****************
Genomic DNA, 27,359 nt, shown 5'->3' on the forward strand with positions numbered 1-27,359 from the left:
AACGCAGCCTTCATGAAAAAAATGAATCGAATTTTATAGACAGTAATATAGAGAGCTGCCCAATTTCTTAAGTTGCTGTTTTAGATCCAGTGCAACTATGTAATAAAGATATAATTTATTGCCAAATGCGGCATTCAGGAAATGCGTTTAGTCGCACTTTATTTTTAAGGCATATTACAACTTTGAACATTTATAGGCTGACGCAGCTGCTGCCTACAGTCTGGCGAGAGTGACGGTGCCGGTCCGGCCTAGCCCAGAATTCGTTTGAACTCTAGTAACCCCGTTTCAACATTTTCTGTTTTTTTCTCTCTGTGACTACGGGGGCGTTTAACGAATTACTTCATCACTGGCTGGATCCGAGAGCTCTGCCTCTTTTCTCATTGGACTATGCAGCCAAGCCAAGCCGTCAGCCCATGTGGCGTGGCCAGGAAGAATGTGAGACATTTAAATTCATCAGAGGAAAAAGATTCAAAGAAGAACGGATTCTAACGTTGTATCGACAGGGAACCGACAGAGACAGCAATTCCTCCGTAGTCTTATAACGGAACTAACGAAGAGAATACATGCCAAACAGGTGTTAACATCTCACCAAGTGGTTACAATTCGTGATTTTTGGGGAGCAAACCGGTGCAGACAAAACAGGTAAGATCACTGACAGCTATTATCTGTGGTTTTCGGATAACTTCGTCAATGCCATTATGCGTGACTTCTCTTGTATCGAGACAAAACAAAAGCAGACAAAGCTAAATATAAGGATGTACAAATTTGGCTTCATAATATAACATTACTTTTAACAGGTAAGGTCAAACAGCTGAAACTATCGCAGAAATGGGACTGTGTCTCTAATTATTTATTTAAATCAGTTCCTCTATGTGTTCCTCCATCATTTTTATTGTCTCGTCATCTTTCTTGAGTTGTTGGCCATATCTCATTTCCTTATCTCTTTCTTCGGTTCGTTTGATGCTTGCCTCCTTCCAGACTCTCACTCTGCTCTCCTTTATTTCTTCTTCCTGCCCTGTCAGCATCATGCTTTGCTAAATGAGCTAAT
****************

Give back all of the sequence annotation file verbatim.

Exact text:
Genomic DNA, 27,359 nt, shown 5'->3' on the forward strand with positions numbered 1-27,359 from the left:
AACGCAGCCTTCATGAAAAAAATGAATCGAATTTTATAGACAGTAATATAGAGAGCTGCCCAATTTCTTAAGTTGCTGTTTTAGATCCAGTGCAACTATGTAATAAAGATATAATTTATTGCCAAATGCGGCATTCAGGAAATGCGTTTAGTCGCACTTTATTTTTAAGGCATATTACAACTTTGAACATTTATAGGCTGACGCAGCTGCTGCCTACAGTCTGGCGAGAGTGACGGTGCCGGTCCGGCCTAGCCCAGAATTCGTTTGAACTCTAGTAACCCCGTTTCAACATTTTCTGTTTTTTTCTCTCTGTGACTACGGGGGCGTTTAACGAATTACTTCATCACTGGCTGGATCCGAGAGCTCTGCCTCTTTTCTCATTGGACTATGCAGCCAAGCCAAGCCGTCAGCCCATGTGGCGTGGCCAGGAAGAATGTGAGACATTTAAATTCATCAGAGGAAAAAGATTCAAAGAAGAACGGATTCTAACGTTGTATCGACAGGGAACCGACAGAGACAGCAATTCCTCCGTAGTCTTATAACGGAACTAACGAAGAGAATACATGCCAAACAGGTGTTAACATCTCACCAAGTGGTTACAATTCGTGATTTTTGGGGAGCAAACCGGTGCAGACAAAACAGGTAAGATCACTGACAGCTATTATCTGTGGTTTTCGGATAACTTCGTCAATGCCATTATGCGTGACTTCTCTTGTATCGAGACAAAACAAAAGCAGACAAAGCTAAATATAAGGATGTACAAATTTGGCTTCATAATATAACATTACTTTTAACAGGTAAGGTCAAACAGCTGAAACTATCGCAGAAATGGGACTGTGTCTCTAATTATTTATTTAAATCAGTTCCTCTATGTGTTCCTCCATCATTTTTATTGTCTCGTCATCTTTCTTGAGTTGTTGGCCATATCTCATTTCCTTATCTCTTTCTTCGGTTCGTTTGATGCTTGCCTCCTTCCAGACTCTCACTCTGCTCTCCTTTATTTCTTCTTCCTGCCCTGTCAGCATCATGCTTTGCTAAATGAGCTAAT